Compare any two graphics cards:
Radeon HD 4350 vs Radeon HD 5450
IntroThe Radeon HD 4350 makes use of a 55 nm design. AMD has set the core speed at 575 MHz. The DDR2 RAM is set to run at a frequency of 500 MHz on this specific card. It features 80(16x5) SPUs as well as 8 TAUs and 4 Rasterization Operator Units.
Compare all that to the Radeon HD 5450, which comes with core speeds of 650 MHz on the GPU, and 800 MHz on the 512 MB of DDR3 memory. It features 80(16x5) SPUs as well as 8 TAUs and 4 ROPs.
(No game benchmarks for this combination yet.)
Power Usage and Theoretical Benchmarks
Power Consumption (Max TDP)
Performance-wise, the Radeon HD 5450 should theoretically be quite a bit superior to the Radeon HD 4350 overall. (explain)
Texel RateThe Radeon HD 5450 is a bit (approximately 13%) better at anisotropic filtering than the Radeon HD 4350. (explain)
Pixel RateThe Radeon HD 5450 is just a bit (approximately 13%) faster with regards to anti-aliasing than the Radeon HD 4350, and capable of handling higher resolutions without losing too much performance. (explain)
Please note that the above 'benchmarks' are all just theoretical - the results were calculated based on the card's specifications, and real-world performance may (and probably will) vary at least a bit.
Please note that the price comparisons are based on search keywords - sometimes it might show cards with very similar names that are not exactly the same as the one chosen in the comparison. We do try to filter out the wrong results as best we can, though.
Memory Bandwidth: Memory bandwidth is the max amount of data (measured in megabytes per second) that can be transported past the external memory interface within a second. The number is worked out by multiplying the interface width by its memory clock speed. If the card has DDR RAM, it must be multiplied by 2 once again. If DDR5, multiply by 4 instead. The better the card's memory bandwidth, the faster the card will be in general. It especially helps with AA, HDR and high resolutions.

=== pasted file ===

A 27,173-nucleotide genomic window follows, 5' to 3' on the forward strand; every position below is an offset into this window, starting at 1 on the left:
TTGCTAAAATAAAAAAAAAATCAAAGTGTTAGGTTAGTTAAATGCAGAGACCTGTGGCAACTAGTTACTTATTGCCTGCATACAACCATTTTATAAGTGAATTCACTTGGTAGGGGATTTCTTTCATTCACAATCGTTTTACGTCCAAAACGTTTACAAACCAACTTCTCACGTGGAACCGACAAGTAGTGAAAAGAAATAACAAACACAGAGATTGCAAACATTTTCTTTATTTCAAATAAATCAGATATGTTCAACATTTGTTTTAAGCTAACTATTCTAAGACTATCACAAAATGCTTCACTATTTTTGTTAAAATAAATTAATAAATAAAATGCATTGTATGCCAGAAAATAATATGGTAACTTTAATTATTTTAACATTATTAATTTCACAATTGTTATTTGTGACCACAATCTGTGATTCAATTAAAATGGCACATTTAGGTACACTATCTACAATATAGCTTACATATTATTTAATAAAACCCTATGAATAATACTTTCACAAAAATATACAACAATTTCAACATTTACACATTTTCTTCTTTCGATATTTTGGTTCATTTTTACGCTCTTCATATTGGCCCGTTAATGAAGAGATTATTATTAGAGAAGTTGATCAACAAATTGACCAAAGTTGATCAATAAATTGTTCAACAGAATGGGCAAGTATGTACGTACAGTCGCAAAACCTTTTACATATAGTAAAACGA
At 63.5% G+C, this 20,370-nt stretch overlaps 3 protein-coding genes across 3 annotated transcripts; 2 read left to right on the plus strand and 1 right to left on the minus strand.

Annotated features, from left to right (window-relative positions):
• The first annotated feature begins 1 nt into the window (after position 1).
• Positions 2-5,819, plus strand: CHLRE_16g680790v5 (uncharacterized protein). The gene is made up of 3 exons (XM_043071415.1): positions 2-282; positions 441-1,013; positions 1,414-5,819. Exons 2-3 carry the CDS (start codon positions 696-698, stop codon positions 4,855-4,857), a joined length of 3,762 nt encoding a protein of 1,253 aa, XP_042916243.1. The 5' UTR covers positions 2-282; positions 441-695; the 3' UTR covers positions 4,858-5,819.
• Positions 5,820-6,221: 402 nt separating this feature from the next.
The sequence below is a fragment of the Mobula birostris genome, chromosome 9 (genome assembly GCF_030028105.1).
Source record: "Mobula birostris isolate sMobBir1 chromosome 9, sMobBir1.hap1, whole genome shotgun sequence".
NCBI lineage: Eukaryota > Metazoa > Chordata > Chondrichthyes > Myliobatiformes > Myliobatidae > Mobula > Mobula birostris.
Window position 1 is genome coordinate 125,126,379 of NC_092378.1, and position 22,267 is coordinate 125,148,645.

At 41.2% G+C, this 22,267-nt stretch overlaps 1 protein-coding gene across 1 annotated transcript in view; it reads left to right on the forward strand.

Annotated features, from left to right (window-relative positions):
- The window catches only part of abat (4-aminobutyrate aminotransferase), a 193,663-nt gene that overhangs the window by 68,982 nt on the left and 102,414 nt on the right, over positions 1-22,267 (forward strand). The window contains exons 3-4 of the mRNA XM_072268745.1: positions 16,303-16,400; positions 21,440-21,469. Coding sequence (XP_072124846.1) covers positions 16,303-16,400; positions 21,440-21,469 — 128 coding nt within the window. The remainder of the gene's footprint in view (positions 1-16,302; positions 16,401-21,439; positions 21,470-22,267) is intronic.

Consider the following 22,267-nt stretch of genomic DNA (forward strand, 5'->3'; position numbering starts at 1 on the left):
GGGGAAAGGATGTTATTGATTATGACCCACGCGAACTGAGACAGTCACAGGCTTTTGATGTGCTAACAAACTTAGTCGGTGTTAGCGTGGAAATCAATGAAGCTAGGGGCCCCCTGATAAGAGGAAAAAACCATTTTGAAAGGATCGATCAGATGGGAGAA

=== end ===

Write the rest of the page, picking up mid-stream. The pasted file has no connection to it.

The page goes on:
Texel Rate: Texel rate is the maximum number of texture map elements (texels) that are processed per second. This number is worked out by multiplying the total number of texture units of the card by the core speed of the chip. The better the texel rate, the better the graphics card will be at handling texture filtering (anisotropic filtering - AF). It is measured in millions of texels processed in a second.
Pixel Rate: Pixel rate is the maximum amount of pixels the video card could possibly record to its local memory per second - measured in millions of pixels per second. The number is worked out by multiplying the number of Render Output Units by the the core speed of the card. ROPs (Raster Operations Pipelines - also sometimes called Render Output Units) are responsible for outputting the pixels (image) to the screen. The actual pixel output rate also depends on lots of other factors, especially the memory bandwidth of the card - the lower the memory bandwidth is, the lower the potential to reach the maximum fill rate.